On the southern Atlantic coast, south of the tourist haven of Agadir is the windy and rocky Legzira Beach, famed for its two mammoth stone arches. Accessible only at low tide, the arches, formed over hundreds of years of erosion, are among the most striking in the world.
Sadly, only one of the two arches remain, the other having collapsed as recently as 2016. It is only a matter of time before the second follows.
6. Legzira Beach
South west from the capital, Rabat, in the northern foothills of the Atlas Mountains is the most famous city and most visited location in Morocco, the ancient city of Marrakesh, or to use the French spelling, Marrakech. The fourth largest city in the country, its Medina, or old town dates to the 12th century Berber Empire, still surrounded by the high walls built by the Almoravids during the same period. The walls are made from a distinct red clay, giving Marrakesh the nickname, the Red City. They reach 5.8 metres (19 ft) in places, have 20 gates and around 200 towers. At the heart of the old town is the Jemaa el-Fnaa, a densely packed market square of alleyways selling everything imaginable. One of the best known city squares in Africa if not the the world, it is regarded the busiest square in Africa. A feature of the square is the 12th century Moorish Koutoubia Mosque, its tall minaret having become somewhat a symbol of the city. The Medina of Marrakesh has been inscribed as a UNESCO World Heritage Site.
Directly east of Marrakesh, within the spectacular rugged scenery of the High Atlas Mountains is the enormous Todgha Gorge, one of the countries most amazing natural wonders. At the far end of the gorge the canyon walls can reach a whopping 400 metres (1,312 ft) high, narrowing to as little as 10 metres (33 ft) across. Mostly dry from rivers all year round, Todgha Gorge offers the countries best hiking trails.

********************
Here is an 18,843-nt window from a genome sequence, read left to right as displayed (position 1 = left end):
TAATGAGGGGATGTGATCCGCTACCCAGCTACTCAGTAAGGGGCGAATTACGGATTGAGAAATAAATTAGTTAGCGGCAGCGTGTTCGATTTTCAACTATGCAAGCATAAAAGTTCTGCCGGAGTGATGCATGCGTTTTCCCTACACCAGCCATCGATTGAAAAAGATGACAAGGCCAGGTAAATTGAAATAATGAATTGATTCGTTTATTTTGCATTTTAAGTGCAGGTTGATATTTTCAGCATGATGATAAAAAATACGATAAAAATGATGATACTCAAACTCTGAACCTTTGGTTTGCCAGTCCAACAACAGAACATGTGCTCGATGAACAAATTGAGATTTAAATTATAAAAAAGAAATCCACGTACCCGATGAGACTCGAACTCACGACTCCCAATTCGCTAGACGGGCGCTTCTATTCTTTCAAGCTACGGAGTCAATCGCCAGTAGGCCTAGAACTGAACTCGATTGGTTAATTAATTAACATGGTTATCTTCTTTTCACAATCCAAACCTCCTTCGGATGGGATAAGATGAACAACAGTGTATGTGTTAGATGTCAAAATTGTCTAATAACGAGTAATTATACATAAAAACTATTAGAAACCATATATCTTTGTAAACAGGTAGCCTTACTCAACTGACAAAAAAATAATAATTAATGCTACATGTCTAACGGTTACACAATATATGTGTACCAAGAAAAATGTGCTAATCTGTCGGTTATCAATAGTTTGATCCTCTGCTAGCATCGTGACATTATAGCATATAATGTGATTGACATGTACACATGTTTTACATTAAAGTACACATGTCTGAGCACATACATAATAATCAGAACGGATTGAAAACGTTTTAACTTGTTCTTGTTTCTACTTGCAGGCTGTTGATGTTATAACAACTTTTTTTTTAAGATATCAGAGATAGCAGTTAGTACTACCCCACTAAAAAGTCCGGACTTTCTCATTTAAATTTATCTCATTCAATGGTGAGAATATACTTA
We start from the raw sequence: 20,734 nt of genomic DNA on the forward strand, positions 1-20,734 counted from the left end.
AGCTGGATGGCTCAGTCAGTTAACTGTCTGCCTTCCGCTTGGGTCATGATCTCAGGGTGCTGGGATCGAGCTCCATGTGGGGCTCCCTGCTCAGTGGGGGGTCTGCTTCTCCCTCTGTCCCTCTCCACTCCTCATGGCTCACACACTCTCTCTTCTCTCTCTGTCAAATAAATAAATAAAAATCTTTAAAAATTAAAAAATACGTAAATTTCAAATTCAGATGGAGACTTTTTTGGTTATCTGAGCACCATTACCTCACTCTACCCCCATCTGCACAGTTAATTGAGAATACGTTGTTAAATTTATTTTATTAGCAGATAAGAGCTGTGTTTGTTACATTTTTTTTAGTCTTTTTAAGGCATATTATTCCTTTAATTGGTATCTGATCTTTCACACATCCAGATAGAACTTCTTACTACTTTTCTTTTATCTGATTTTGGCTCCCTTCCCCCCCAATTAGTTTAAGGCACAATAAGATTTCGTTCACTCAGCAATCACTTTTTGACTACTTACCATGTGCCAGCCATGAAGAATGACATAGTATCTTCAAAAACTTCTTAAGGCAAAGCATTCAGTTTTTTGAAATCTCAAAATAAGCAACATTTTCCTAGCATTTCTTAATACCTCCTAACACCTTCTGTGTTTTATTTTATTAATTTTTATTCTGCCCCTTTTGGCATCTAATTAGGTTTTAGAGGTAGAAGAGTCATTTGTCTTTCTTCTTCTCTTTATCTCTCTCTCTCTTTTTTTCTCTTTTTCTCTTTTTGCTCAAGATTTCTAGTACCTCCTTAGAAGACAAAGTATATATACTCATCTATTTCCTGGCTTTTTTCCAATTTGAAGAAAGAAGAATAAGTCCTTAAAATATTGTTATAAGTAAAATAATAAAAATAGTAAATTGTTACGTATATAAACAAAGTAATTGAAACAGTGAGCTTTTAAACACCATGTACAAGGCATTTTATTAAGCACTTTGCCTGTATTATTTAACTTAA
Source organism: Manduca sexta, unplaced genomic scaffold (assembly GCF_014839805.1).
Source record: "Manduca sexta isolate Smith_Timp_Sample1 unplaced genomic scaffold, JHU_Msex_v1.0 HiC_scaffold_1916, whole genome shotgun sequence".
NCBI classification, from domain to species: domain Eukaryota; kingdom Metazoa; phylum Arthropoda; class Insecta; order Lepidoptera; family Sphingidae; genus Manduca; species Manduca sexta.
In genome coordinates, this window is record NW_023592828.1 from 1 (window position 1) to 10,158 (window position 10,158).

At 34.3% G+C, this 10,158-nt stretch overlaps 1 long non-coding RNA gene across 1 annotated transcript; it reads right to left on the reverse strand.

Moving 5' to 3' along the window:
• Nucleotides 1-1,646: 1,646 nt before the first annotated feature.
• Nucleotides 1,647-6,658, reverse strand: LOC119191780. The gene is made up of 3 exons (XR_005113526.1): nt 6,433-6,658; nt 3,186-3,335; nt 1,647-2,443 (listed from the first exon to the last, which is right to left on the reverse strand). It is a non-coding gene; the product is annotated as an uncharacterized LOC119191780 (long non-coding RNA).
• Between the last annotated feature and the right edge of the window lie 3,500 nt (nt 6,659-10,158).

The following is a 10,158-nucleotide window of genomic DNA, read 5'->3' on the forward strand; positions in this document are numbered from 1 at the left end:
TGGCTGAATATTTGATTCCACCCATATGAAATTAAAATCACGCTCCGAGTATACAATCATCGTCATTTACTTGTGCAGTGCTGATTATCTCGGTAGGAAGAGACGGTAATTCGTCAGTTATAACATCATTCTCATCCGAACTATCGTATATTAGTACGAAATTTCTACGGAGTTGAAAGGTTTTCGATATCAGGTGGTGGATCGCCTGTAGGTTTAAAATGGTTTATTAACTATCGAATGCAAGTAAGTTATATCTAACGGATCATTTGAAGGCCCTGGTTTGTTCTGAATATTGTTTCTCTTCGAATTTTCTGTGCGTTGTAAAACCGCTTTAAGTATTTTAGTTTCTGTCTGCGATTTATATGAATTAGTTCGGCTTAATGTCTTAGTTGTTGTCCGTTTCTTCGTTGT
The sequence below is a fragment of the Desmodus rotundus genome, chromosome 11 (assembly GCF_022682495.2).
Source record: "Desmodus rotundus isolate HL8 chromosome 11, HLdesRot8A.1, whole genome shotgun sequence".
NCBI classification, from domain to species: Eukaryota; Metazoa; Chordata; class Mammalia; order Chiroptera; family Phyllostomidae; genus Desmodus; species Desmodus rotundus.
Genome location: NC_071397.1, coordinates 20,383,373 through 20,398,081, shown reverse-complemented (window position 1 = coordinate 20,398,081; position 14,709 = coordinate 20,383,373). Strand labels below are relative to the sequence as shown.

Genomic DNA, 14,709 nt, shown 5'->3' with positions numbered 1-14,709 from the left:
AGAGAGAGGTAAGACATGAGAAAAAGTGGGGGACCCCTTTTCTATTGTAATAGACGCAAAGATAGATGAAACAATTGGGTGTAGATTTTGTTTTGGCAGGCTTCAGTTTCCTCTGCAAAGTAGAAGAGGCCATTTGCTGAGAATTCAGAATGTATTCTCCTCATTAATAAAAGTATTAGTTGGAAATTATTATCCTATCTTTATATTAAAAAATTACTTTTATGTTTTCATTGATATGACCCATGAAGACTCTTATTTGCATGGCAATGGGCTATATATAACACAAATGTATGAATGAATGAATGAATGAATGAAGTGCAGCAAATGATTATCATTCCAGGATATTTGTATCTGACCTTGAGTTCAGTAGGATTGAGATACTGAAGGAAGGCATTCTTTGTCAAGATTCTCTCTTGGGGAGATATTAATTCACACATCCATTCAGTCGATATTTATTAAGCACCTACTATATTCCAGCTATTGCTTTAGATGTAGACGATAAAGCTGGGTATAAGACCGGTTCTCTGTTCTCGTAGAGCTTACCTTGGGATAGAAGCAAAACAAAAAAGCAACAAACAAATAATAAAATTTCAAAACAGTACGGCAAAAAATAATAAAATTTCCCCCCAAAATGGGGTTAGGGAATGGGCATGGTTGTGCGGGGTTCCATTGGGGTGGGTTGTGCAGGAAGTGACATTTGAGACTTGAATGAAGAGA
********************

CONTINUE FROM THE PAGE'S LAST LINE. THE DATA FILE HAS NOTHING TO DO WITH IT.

4. Todgha Gorge
On the edge of the High Atlas Mountains, along the ancient caravan route between the city of Marrakesh and the Sahara is the fortified village of Ait Benhaddou. Made entirely from earthen clay, the village and its buildings are surrounded by high defensive walls. As the finest example of pre-Saharan architecture in the country, this hugely important historical village has been designated a UNESCO World Heritage Site.
3. Aït Benhaddou
Rising in the west of the country at the Atlantic Ocean, stretching toward the Algerian border in the east are the Atlas Mountains, separating the Sahara from the Mediterranean. Within the protected area of the Toubkal National Park is the peak of Jbel Toubkal, at 4,167 metres (13,671 ft) above sea level it is the highest mountain in the range. Encompassing some of the most striking scenery and sites in Morocco, the landscape is one of deep gorges, great open valleys and snow covered peaks.
2. High Atlas Mountains
East of the city of Marrakesh are the beautiful Ouzoud Falls, the biggest and most impressive waterfall in the country. Crashing over the red cliffs into the pools below, this multi drop waterfall has an overall height of 110 metres (330 ft), its single biggest drop crashing down from 75 metres (246 ft). Because of its proximity to the tourist heavy city of Marrakesh it is one of the most visited attractions in Morocco, and certainly one of the most picturesque waterfalls in Africa.